Last week was Mercedes-Benz Fashion Week Australia for those playing at home. Exciting times, right? The fashion world hosts dinners and parties, runways and events. And BIG surprise, pun intended, there is not a visibly plus-sized woman to be seen. It’s disappointing, and as runways (and street style photography) worldwide get real with what fashion looked like in 2019, we are woefully behind.
Years ago, we started talking about what would it take for our parades and brands to be more inclusive with the representation of different body types. We even had a few years of niche, specialised shows. This momentum and excitement had us believing that we would see representation on the runways one day.
More than a gimmick and women could look to these shows, not just to be inspired but to see themselves as someone of value.
But it hasn’t. Not really. We continue to see the same handful of ‘acceptable’ plus size, moderately diverse models trotted out to speak to the media as an attention-getter for brands looking for something to get them a little coverage. After all, in my opinion, if you were genuinely interested in diversity, there wouldn’t be such small moves.
Go big, show us an actual fat person! Heck, while you’re at it, instead of hiring or promoting the same body type or ‘look’ over and over, include a trans person, a person with a disability or visual difference. Let’s make things interesting and let that genuine diversity speak for itself. You know, without it being the primary motive behind your press release.
More celebration, less appropriation, please.
People wonder why the purchaser has become so cynical and ultimately critical of brands who do this. We’re sick of being fed bullshit. It’s not hard to see why. Brands will use a model that barely reaches a size 16 (let’s face it, most are 12/14) and screams about their progressiveness. It’s old news when the brands advertising, social media, website and sizing aren’t remotely inclusive.
I’m a big believer that you can brand and market your business as YOU see fit. I’m not saying you HAVE to be inclusive or include some social message in your branding. BUT when you jump into this arena for the sake of likes, views and coverage, you had better be all in. The customers, we, see right through all the other attempts.
And I know some people will say, okay, so if you want to be seen, why don’t you show up? Why aren’t you in Melbourne hitting the pavement, hustling for the invite or covering the shows from general public seats? Couldn’t I have done something more to make the coverage and inclusion of plus-size women better?
Let me answer by saying that that sort of adventure costs money.
And for a plus-size blogger in Australia, it’s not worth my investment. The entire niche is pretty low return, but that’s a story for another day, team. To invest my time and money into producing outfits, content and coverage for an event and brands that want nothing to do with my industry segment is pointless. Maybe I sound pessimistic to you, but I’m being real here.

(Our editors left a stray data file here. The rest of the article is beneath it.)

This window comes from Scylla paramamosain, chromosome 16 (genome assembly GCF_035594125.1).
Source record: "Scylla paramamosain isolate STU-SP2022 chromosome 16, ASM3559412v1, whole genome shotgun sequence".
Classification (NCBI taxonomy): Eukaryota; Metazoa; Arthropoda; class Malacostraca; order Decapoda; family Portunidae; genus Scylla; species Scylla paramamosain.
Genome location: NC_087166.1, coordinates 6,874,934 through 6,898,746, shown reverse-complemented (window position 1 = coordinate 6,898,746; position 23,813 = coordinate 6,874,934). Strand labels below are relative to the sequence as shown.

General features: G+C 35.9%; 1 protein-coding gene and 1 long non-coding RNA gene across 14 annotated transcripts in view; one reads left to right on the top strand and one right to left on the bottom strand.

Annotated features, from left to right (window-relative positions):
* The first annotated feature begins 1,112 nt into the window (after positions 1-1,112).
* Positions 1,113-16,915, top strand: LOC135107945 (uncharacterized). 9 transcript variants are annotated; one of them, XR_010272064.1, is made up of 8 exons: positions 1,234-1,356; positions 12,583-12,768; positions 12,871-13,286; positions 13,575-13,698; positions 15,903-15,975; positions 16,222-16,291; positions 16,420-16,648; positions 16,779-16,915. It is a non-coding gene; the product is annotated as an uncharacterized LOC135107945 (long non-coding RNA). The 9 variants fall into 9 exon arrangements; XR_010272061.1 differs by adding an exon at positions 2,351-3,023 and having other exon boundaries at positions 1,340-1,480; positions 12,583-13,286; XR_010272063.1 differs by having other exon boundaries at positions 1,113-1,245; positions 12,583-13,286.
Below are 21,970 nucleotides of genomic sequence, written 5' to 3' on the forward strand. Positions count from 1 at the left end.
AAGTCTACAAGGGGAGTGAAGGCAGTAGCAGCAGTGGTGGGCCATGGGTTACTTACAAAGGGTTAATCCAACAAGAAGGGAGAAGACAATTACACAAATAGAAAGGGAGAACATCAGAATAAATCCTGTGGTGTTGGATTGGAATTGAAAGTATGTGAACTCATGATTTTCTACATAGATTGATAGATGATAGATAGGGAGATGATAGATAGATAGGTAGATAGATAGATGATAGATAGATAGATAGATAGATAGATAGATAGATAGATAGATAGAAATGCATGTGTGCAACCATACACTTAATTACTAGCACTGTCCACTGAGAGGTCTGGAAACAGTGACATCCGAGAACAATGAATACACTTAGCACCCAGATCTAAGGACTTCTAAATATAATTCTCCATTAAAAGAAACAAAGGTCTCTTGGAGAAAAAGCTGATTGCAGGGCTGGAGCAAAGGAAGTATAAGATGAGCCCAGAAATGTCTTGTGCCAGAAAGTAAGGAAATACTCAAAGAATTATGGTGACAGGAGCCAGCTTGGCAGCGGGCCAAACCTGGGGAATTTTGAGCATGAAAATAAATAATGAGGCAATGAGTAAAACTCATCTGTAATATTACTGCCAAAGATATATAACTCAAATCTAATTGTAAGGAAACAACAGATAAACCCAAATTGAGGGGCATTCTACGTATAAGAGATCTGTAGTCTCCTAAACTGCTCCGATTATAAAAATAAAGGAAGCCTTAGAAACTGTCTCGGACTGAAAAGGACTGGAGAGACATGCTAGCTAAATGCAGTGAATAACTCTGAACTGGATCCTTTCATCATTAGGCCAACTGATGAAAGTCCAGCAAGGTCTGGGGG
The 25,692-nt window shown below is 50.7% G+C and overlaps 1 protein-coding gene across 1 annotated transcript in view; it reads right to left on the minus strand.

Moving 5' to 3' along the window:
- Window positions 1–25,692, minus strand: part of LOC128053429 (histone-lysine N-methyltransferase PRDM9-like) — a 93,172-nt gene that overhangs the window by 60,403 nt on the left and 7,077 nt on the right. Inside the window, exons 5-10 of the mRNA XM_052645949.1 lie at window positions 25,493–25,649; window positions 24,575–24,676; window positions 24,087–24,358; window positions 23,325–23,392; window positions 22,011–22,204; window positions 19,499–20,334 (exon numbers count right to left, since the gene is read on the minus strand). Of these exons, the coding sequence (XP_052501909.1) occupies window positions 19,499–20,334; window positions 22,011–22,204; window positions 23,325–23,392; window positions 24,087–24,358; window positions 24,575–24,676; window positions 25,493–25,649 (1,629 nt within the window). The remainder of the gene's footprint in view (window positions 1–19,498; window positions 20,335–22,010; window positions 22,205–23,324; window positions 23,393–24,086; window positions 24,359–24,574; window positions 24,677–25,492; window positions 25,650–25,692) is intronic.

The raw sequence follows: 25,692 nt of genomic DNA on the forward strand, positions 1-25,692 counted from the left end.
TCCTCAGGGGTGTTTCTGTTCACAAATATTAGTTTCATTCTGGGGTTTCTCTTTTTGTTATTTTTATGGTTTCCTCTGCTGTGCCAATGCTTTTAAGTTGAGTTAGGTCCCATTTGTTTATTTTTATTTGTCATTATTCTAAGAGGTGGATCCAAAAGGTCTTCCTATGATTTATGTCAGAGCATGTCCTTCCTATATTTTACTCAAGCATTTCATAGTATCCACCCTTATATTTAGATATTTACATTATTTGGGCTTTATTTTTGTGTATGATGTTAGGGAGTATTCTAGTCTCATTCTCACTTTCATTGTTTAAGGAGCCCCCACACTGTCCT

To cover costs on a weeklong trip with relevant and photographable outfits takes money. And in my world, that money has to result in something beneficial to my business (the blog in this case) for it to be worth investing time and money. As a visibly plus-size woman, outside of what the world considers to be acceptably fat, the general ways to recoup that spend are too few to count.
And that’s despite being white, straight, cis-gendered and employed.
The outfits won’t be photographed and shared on street style blogs. That’s not an assumption, look at them, and you’ll see (just Google the event name). Pages and pages, slide after slide of thin, predominately white women. No coverage means procuring relevant styles from brands is almost impossible. This isn’t something that an influencer who is thinner would have to deal with.
My blog coverage and articles wouldn’t be reproduced or purchased. There is little opportunity for sponsorship as our audiences are large enough, we’re too niche, or not applicable to the showcasing brands (how could they be when they don’t make our size?). Sure, I’ve done the work before and had trips and conferences sponsored by a brand.
Would I put in that level of effort to attend Mercedes-Benz Fashion Week Australia? Nah, probably not. Not in its current incarnation.
If I were there to report on behalf of you guys, I’d have to be talking about how no one is interested in us. That brands here are determined to ignore a significant portion of women even now, as the world moves away from that idea. Business model? And you can’t tell me the larger websites, magazines, or even TV are interested in that story. A fat woman on a blog complaining is practically laughable.
So, what do we do about it? I’m not sure. As I said, there’s no way that at this stage in the evolution of Australian fashion that I’ll be covering more. Not for brands that won’t dress us, of events that won’t invite us with people who see no value in us. Perhaps the answer is MORE support for the brands that do try. The inclusive ones, the ones with a decent sizing spread. I’ve always been determined to BE the change I want to see in the world, but on this one, I’m a little stumped.
What about you? Do you have any ideas on how we cause a lasting shift here?
Photo by Leighann Renee on Unsplash
Hi! I’m Melissa Walker Horn. Around here, they call me Suger. I’m the Chief Blogger and doer of all the things here at Suger Coat It. Blogging since 1901; I love a casual ootd, taking photos, and writing about things that irk or inspire me. I love wine and cheese, long days at the beach and spending time with my family. I make stuff for the internet over at Chalkboard Digital. You know, living the sweet life.